March 21, 2019
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Tribal leader Arnold Neptune remembered as advocate for Penobscot people, culture

Pat Wellenbach | AP
Pat Wellenbach | AP
Arnold Neptune enjoys a moment during a news conference to draw attention to the sports achievements of Native Americans at Indian Island, Maine, on Tuesday, July 28, 2009.

INDIAN ISLAND, Maine — When Arnold Neptune left his home on Indian Island as a young man to serve in the U.S. Air Force, it was a much different place — no running water, no bridge to Old Town, and a culture subjugated by rules that put Native American children into foster homes and banned the native language from being spoken in schools.

But in 1989, he returned to a very different Penobscot Indian Nation community — one he helped support, build and champion for the rest of his life, Penobscot Tribal Rep. Wayne Mitchell said Wednesday afternoon.

Neptune, 82, died Tuesday on the island, having served the tribe for 23 years as an elder, vice chief, council member, lieutenant governor and more.

“We’ve lost a dear friend and a very strong community person,” Mitchell said. “Someone very committed to his people, and someone hopeful his people would realize their full sovereignty.”

After his discharge from the military, Neptune moved to New York City and later North Miami Beach, Fla., where he spent much of his life. As often happens with members of the tribe who leave the island early in life, according to Mitchell, Neptune decided to return to his ancestral home in 1989.

“If they were born here and raised here, … in their elder years they always want to come home,” Mitchell said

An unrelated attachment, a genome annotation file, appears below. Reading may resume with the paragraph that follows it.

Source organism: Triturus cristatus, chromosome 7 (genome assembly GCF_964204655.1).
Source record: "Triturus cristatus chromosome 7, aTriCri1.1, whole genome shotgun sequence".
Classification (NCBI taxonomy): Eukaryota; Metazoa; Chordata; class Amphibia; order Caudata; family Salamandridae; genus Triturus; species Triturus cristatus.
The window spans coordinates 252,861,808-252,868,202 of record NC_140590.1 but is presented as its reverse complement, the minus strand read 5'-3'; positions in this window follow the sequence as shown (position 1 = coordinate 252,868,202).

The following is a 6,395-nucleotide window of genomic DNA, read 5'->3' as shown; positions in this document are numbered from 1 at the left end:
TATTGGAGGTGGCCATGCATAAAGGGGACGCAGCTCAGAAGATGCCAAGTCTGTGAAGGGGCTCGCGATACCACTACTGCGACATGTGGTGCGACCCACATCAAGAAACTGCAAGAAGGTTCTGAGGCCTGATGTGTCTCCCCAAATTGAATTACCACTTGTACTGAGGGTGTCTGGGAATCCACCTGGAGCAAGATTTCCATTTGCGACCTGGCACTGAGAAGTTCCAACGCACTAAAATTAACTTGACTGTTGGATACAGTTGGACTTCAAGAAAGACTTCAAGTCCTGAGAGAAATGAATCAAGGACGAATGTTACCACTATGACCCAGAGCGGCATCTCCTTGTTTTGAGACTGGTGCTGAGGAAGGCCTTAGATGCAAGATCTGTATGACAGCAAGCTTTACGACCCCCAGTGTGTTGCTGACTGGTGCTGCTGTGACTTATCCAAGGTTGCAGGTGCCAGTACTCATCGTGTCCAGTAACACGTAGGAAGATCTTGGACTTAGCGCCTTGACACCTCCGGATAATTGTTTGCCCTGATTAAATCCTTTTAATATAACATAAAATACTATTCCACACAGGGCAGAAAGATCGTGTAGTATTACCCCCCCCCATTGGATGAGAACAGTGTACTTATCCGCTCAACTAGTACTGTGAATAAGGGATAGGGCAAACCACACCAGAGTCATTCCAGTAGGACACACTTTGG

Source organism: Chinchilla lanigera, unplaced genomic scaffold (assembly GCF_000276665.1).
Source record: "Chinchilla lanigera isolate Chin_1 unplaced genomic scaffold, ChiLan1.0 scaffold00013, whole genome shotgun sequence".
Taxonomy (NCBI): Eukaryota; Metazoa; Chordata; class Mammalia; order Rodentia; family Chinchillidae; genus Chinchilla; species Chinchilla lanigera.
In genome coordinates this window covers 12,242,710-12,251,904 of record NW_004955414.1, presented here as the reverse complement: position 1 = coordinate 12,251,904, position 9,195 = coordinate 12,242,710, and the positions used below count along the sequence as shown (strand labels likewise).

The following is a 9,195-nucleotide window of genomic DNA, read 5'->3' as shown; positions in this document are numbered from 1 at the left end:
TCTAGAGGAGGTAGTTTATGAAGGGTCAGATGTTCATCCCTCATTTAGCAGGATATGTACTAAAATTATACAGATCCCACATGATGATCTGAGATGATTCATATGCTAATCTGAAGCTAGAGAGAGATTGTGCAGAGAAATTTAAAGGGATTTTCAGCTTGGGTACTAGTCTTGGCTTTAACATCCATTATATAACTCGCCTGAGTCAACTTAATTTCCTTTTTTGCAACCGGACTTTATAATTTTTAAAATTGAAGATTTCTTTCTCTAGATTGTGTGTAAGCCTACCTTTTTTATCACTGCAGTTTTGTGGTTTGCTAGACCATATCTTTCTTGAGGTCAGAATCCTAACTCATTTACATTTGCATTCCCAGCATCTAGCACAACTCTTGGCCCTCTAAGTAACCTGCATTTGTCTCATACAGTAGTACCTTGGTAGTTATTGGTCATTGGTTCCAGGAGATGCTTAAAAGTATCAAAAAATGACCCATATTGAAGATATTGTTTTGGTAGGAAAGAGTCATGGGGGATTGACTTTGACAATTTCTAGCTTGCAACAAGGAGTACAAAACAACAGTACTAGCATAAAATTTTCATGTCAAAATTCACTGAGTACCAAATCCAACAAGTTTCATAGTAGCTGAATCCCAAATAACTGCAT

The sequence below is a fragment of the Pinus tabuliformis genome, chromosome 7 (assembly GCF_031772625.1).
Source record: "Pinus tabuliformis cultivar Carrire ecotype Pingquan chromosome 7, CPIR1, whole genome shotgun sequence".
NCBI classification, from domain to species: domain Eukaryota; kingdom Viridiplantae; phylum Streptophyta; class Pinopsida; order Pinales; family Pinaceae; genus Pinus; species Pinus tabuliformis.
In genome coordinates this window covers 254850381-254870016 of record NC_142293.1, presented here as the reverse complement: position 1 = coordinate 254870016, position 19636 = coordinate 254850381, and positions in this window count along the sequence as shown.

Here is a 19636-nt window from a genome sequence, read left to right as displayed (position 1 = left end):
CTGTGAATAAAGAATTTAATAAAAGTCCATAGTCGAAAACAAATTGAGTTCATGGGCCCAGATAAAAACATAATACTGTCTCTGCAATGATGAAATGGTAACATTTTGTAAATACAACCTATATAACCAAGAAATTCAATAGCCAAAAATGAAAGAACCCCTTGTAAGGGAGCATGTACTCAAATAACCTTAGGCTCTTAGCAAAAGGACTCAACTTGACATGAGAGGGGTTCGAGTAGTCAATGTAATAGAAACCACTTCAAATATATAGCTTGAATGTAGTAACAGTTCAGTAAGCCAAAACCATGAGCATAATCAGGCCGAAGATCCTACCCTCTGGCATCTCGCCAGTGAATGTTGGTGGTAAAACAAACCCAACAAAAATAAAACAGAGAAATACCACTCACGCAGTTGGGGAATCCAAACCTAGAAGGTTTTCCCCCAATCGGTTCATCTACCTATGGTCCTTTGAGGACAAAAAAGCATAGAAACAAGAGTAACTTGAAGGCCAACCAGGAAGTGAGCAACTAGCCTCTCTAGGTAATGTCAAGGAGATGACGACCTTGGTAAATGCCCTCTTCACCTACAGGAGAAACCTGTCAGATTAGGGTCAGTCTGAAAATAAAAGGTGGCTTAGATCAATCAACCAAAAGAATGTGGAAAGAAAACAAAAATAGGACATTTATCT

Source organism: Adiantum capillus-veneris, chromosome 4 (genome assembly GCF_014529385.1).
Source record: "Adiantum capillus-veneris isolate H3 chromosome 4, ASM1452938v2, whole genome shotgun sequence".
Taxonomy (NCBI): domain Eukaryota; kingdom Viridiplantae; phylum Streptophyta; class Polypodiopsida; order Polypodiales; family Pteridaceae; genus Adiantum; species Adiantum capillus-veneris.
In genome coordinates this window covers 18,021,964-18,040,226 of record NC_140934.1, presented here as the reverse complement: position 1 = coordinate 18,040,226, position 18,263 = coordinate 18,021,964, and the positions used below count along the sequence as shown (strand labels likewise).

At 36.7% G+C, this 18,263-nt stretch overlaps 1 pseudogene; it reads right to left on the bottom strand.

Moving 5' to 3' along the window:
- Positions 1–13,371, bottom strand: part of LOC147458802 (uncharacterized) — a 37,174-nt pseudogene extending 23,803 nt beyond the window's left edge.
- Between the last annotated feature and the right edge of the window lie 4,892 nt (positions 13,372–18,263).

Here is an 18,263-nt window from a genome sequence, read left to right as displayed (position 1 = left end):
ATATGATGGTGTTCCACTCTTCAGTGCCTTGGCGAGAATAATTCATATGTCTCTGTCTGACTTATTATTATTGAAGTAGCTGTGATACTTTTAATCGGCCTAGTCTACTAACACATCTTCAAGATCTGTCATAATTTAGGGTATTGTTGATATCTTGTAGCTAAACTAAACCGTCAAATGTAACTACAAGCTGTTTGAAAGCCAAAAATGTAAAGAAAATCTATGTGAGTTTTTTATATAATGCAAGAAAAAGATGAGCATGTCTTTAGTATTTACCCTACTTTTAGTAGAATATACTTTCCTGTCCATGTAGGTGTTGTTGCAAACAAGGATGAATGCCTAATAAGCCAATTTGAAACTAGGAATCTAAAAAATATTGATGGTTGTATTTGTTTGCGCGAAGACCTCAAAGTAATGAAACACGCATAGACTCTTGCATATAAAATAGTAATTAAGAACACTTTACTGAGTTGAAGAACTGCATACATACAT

Mitchell said Neptune recognized the changes from when he was a young man on the island. He saw a people proud of their culture and home.

“He saw more activism, he saw more people working to improve the lot of the community, and he saw the culture being practiced and a lot more pride in the young people,” Mitchell said.

Neptune was a spiritual leader and presence at many events in Penobscot County over the years — conducting many traditional opening ceremonies for powwows, festivals and celebrations, according to past Bangor Daily News stories. Neptune was always willing to discuss traditions, customs and sovereignty with nontribal members because he believed misunderstandings played a large part in conflicts and disagreements between the tribe and the state over the years, according to Mitchell.

Mitchell said Neptune was very proud of a program he started to bring tribal ceremonies to Native American inmates at the Maine State Prison, as well as his work toward Wabanaki repatriation.

Neptune will be remembered “very fondly and affectionately” on Indian Island, Mitchell said.

Traditional ceremonies will be held at 3 p.m. Thursday at the Penobscot Nation Community Building, 12 Wabanaki Way, Indian Island.

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